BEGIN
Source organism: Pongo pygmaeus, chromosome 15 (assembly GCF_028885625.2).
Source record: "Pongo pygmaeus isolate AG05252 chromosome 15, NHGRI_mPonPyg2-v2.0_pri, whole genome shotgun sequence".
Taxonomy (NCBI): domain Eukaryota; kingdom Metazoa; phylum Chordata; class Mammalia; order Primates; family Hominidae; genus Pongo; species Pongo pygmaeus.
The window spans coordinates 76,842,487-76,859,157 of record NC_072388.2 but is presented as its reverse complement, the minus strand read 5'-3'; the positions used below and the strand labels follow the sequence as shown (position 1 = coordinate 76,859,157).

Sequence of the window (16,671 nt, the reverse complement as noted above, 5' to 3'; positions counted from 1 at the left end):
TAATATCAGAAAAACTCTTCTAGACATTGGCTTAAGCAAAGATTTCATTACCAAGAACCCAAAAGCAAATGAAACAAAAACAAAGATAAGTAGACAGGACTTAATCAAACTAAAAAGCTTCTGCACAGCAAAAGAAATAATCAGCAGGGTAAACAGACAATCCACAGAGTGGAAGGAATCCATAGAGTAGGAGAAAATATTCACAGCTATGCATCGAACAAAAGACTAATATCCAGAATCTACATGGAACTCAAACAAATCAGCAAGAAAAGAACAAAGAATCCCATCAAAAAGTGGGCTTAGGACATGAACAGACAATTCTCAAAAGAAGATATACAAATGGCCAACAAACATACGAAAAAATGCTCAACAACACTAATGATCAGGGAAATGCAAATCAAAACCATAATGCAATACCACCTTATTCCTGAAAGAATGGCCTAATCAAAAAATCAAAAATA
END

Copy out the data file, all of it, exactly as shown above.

Source organism: Pongo pygmaeus, chromosome 15 (assembly GCF_028885625.2).
Source record: "Pongo pygmaeus isolate AG05252 chromosome 15, NHGRI_mPonPyg2-v2.0_pri, whole genome shotgun sequence".
Taxonomy (NCBI): domain Eukaryota; kingdom Metazoa; phylum Chordata; class Mammalia; order Primates; family Hominidae; genus Pongo; species Pongo pygmaeus.
The window spans coordinates 76,842,487-76,859,157 of record NC_072388.2 but is presented as its reverse complement, the minus strand read 5'-3'; the positions used below and the strand labels follow the sequence as shown (position 1 = coordinate 76,859,157).

Sequence of the window (16,671 nt, the reverse complement as noted above, 5' to 3'; positions counted from 1 at the left end):
TAATATCAGAAAAACTCTTCTAGACATTGGCTTAAGCAAAGATTTCATTACCAAGAACCCAAAAGCAAATGAAACAAAAACAAAGATAAGTAGACAGGACTTAATCAAACTAAAAAGCTTCTGCACAGCAAAAGAAATAATCAGCAGGGTAAACAGACAATCCACAGAGTGGAAGGAATCCATAGAGTAGGAGAAAATATTCACAGCTATGCATCGAACAAAAGACTAATATCCAGAATCTACATGGAACTCAAACAAATCAGCAAGAAAAGAACAAAGAATCCCATCAAAAAGTGGGCTTAGGACATGAACAGACAATTCTCAAAAGAAGATATACAAATGGCCAACAAACATACGAAAAAATGCTCAACAACACTAATGATCAGGGAAATGCAAATCAAAACCATAATGCAATACCACCTTATTCCTGAAAGAATGGCCTAATCAAAAAATCAAAAATA